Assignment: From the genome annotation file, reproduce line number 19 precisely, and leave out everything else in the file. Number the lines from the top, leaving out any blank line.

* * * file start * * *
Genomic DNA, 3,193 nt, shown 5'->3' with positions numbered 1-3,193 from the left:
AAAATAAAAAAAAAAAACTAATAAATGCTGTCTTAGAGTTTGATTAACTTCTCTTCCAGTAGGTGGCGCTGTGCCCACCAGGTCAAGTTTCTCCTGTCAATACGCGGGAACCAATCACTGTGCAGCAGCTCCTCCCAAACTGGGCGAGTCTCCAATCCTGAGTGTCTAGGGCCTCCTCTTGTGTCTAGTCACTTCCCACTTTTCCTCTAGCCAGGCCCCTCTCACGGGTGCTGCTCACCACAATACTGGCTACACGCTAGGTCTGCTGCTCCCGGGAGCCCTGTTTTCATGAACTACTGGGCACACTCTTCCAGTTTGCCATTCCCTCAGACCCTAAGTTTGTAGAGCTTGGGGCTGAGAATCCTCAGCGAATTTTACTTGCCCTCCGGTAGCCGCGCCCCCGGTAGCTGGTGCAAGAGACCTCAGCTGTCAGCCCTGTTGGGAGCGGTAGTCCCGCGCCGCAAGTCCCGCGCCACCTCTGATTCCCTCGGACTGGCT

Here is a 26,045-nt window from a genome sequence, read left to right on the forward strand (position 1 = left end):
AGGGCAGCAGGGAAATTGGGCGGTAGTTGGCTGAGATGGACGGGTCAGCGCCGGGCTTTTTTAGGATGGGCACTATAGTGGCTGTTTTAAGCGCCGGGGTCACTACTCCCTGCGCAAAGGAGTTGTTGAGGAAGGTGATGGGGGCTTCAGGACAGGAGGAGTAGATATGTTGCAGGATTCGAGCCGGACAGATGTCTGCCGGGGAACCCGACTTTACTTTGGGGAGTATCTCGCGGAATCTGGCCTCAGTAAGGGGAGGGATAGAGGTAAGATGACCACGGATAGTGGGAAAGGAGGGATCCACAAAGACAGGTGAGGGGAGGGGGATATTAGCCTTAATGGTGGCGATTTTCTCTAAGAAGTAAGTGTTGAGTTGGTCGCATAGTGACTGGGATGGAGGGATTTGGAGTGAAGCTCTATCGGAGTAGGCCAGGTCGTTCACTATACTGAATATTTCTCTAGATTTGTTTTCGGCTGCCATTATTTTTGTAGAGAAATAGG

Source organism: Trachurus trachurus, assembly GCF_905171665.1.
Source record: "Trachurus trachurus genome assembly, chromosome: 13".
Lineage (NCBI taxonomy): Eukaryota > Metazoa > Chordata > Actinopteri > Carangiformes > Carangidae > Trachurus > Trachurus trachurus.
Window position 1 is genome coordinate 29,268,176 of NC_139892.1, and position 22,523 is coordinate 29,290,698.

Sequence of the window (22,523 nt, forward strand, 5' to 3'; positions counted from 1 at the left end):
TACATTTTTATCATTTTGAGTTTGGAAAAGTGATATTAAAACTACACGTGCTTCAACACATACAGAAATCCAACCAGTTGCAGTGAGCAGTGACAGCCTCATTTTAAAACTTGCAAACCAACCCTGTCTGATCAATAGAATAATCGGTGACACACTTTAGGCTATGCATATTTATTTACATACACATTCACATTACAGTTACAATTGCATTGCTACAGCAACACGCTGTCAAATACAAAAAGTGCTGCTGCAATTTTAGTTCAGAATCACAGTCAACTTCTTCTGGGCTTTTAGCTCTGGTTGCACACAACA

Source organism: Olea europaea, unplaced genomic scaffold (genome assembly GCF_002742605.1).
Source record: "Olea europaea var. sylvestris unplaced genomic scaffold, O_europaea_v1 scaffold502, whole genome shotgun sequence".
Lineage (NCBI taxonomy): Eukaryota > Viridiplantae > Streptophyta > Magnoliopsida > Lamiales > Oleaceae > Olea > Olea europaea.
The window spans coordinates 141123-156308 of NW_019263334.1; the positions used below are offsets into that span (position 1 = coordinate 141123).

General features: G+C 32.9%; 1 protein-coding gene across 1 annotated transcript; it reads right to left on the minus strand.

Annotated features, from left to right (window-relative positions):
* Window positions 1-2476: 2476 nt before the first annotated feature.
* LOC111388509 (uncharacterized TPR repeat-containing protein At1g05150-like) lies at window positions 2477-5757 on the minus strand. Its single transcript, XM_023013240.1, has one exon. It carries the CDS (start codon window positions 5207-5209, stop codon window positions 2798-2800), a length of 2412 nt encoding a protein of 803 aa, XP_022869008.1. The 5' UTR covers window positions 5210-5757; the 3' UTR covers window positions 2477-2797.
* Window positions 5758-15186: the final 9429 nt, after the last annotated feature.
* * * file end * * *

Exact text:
* Window positions 5758-15186: the final 9429 nt, after the last annotated feature.